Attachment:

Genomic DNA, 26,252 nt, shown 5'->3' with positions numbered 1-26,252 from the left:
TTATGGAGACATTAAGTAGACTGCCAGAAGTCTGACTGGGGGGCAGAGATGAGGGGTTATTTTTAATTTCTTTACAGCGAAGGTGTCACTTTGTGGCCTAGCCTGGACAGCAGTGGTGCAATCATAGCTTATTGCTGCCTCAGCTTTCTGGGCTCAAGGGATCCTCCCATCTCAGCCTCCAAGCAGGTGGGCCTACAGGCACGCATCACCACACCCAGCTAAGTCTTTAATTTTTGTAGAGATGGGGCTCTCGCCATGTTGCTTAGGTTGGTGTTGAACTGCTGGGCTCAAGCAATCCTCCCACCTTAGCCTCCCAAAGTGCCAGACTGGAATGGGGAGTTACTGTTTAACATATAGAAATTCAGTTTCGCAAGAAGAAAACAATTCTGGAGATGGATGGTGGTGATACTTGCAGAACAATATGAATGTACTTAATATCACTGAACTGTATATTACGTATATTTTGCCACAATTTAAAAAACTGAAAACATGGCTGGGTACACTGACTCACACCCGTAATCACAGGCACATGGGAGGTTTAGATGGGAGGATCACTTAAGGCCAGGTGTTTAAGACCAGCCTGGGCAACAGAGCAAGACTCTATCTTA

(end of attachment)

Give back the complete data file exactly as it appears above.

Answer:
Genomic DNA, 26,252 nt, shown 5'->3' with positions numbered 1-26,252 from the left:
TTATGGAGACATTAAGTAGACTGCCAGAAGTCTGACTGGGGGGCAGAGATGAGGGGTTATTTTTAATTTCTTTACAGCGAAGGTGTCACTTTGTGGCCTAGCCTGGACAGCAGTGGTGCAATCATAGCTTATTGCTGCCTCAGCTTTCTGGGCTCAAGGGATCCTCCCATCTCAGCCTCCAAGCAGGTGGGCCTACAGGCACGCATCACCACACCCAGCTAAGTCTTTAATTTTTGTAGAGATGGGGCTCTCGCCATGTTGCTTAGGTTGGTGTTGAACTGCTGGGCTCAAGCAATCCTCCCACCTTAGCCTCCCAAAGTGCCAGACTGGAATGGGGAGTTACTGTTTAACATATAGAAATTCAGTTTCGCAAGAAGAAAACAATTCTGGAGATGGATGGTGGTGATACTTGCAGAACAATATGAATGTACTTAATATCACTGAACTGTATATTACGTATATTTTGCCACAATTTAAAAAACTGAAAACATGGCTGGGTACACTGACTCACACCCGTAATCACAGGCACATGGGAGGTTTAGATGGGAGGATCACTTAAGGCCAGGTGTTTAAGACCAGCCTGGGCAACAGAGCAAGACTCTATCTTA